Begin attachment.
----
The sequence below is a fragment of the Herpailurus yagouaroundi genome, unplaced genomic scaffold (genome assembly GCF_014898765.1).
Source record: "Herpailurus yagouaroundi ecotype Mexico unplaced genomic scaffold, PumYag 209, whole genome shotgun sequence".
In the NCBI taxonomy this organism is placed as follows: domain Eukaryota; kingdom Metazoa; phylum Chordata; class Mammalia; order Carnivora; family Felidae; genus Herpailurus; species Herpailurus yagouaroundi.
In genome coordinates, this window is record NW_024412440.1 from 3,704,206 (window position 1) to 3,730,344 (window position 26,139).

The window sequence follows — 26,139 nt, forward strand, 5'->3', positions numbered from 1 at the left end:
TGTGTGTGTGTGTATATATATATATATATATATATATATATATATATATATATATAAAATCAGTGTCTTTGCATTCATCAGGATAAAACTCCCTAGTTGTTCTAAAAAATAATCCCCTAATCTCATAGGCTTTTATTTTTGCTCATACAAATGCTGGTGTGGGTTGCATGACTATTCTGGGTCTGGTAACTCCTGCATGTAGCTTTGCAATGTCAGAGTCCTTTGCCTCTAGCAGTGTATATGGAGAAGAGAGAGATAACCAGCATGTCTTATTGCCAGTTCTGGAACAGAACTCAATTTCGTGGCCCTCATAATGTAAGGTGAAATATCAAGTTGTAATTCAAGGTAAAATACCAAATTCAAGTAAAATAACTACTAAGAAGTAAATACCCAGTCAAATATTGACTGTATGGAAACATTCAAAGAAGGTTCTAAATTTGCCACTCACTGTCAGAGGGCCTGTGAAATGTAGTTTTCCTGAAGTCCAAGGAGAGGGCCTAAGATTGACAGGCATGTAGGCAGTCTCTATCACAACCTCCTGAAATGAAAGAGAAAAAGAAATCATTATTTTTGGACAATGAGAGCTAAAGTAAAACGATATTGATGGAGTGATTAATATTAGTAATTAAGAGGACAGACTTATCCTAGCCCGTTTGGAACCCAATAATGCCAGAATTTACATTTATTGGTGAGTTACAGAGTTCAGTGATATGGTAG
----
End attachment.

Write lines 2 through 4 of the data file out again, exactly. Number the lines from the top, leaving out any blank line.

Source record: "Herpailurus yagouaroundi ecotype Mexico unplaced genomic scaffold, PumYag 209, whole genome shotgun sequence".
In the NCBI taxonomy this organism is placed as follows: domain Eukaryota; kingdom Metazoa; phylum Chordata; class Mammalia; order Carnivora; family Felidae; genus Herpailurus; species Herpailurus yagouaroundi.
In genome coordinates, this window is record NW_024412440.1 from 3,704,206 (window position 1) to 3,730,344 (window position 26,139).